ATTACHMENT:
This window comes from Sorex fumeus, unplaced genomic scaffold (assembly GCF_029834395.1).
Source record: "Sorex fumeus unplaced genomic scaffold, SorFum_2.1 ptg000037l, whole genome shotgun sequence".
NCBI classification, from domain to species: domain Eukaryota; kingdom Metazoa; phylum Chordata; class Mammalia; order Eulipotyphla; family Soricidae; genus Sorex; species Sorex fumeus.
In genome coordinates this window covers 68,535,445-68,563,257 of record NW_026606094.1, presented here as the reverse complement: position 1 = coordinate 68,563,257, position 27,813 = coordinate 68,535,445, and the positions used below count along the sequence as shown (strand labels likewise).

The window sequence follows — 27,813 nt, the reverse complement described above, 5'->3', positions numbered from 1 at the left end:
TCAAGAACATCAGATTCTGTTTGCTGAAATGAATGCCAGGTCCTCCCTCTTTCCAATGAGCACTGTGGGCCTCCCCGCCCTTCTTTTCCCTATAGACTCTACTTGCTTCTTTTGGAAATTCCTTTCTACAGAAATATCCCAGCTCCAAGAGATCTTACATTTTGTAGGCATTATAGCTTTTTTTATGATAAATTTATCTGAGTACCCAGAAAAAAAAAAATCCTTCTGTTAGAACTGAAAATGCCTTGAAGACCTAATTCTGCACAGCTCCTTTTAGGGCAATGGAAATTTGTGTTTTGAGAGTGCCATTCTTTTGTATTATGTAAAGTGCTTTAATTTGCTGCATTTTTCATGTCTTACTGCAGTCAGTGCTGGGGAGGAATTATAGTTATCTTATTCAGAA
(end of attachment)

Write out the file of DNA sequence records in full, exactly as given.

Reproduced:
This window comes from Sorex fumeus, unplaced genomic scaffold (assembly GCF_029834395.1).
Source record: "Sorex fumeus unplaced genomic scaffold, SorFum_2.1 ptg000037l, whole genome shotgun sequence".
NCBI classification, from domain to species: domain Eukaryota; kingdom Metazoa; phylum Chordata; class Mammalia; order Eulipotyphla; family Soricidae; genus Sorex; species Sorex fumeus.
In genome coordinates this window covers 68,535,445-68,563,257 of record NW_026606094.1, presented here as the reverse complement: position 1 = coordinate 68,563,257, position 27,813 = coordinate 68,535,445, and the positions used below count along the sequence as shown (strand labels likewise).

The window sequence follows — 27,813 nt, the reverse complement described above, 5'->3', positions numbered from 1 at the left end:
TCAAGAACATCAGATTCTGTTTGCTGAAATGAATGCCAGGTCCTCCCTCTTTCCAATGAGCACTGTGGGCCTCCCCGCCCTTCTTTTCCCTATAGACTCTACTTGCTTCTTTTGGAAATTCCTTTCTACAGAAATATCCCAGCTCCAAGAGATCTTACATTTTGTAGGCATTATAGCTTTTTTTATGATAAATTTATCTGAGTACCCAGAAAAAAAAAAATCCTTCTGTTAGAACTGAAAATGCCTTGAAGACCTAATTCTGCACAGCTCCTTTTAGGGCAATGGAAATTTGTGTTTTGAGAGTGCCATTCTTTTGTATTATGTAAAGTGCTTTAATTTGCTGCATTTTTCATGTCTTACTGCAGTCAGTGCTGGGGAGGAATTATAGTTATCTTATTCAGAA